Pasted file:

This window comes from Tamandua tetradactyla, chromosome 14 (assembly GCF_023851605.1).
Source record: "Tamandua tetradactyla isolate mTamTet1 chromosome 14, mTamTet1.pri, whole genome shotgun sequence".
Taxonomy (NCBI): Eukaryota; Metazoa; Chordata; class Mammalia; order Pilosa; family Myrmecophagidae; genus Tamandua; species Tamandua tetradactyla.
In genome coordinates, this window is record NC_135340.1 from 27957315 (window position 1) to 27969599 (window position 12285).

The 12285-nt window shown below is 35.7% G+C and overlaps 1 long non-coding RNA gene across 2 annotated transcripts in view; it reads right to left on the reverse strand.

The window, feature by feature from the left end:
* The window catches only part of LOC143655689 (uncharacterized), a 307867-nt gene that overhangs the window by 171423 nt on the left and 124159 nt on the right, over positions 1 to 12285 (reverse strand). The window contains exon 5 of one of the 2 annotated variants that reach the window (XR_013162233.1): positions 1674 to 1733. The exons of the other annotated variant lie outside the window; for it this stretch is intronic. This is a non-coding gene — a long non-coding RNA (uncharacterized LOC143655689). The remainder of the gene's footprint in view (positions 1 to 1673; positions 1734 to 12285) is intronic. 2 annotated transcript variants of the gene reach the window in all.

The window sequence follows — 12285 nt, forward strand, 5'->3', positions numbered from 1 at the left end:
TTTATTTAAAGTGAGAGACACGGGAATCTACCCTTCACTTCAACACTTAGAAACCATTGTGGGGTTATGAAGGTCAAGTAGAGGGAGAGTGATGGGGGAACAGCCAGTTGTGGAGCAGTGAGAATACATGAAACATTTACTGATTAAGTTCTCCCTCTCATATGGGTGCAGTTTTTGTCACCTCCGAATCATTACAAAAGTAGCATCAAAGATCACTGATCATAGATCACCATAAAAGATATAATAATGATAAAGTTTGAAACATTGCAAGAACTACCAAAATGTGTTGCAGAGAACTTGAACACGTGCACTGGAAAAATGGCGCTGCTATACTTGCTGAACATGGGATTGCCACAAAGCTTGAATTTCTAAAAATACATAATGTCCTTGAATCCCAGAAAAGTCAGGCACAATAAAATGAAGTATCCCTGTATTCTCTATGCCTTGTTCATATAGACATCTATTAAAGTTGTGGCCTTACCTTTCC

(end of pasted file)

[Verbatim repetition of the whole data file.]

This window comes from Tamandua tetradactyla, chromosome 14 (assembly GCF_023851605.1).
Source record: "Tamandua tetradactyla isolate mTamTet1 chromosome 14, mTamTet1.pri, whole genome shotgun sequence".
Taxonomy (NCBI): Eukaryota; Metazoa; Chordata; class Mammalia; order Pilosa; family Myrmecophagidae; genus Tamandua; species Tamandua tetradactyla.
In genome coordinates, this window is record NC_135340.1 from 27957315 (window position 1) to 27969599 (window position 12285).

The 12285-nt window shown below is 35.7% G+C and overlaps 1 long non-coding RNA gene across 2 annotated transcripts in view; it reads right to left on the reverse strand.

The window, feature by feature from the left end:
* The window catches only part of LOC143655689 (uncharacterized), a 307867-nt gene that overhangs the window by 171423 nt on the left and 124159 nt on the right, over positions 1 to 12285 (reverse strand). The window contains exon 5 of one of the 2 annotated variants that reach the window (XR_013162233.1): positions 1674 to 1733. The exons of the other annotated variant lie outside the window; for it this stretch is intronic. This is a non-coding gene — a long non-coding RNA (uncharacterized LOC143655689). The remainder of the gene's footprint in view (positions 1 to 1673; positions 1734 to 12285) is intronic. 2 annotated transcript variants of the gene reach the window in all.

The window sequence follows — 12285 nt, forward strand, 5'->3', positions numbered from 1 at the left end:
TTTATTTAAAGTGAGAGACACGGGAATCTACCCTTCACTTCAACACTTAGAAACCATTGTGGGGTTATGAAGGTCAAGTAGAGGGAGAGTGATGGGGGAACAGCCAGTTGTGGAGCAGTGAGAATACATGAAACATTTACTGATTAAGTTCTCCCTCTCATATGGGTGCAGTTTTTGTCACCTCCGAATCATTACAAAAGTAGCATCAAAGATCACTGATCATAGATCACCATAAAAGATATAATAATGATAAAGTTTGAAACATTGCAAGAACTACCAAAATGTGTTGCAGAGAACTTGAACACGTGCACTGGAAAAATGGCGCTGCTATACTTGCTGAACATGGGATTGCCACAAAGCTTGAATTTCTAAAAATACATAATGTCCTTGAATCCCAGAAAAGTCAGGCACAATAAAATGAAGTATCCCTGTATTCTCTATGCCTTGTTCATATAGACATCTATTAAAGTTGTGGCCTTACCTTTCC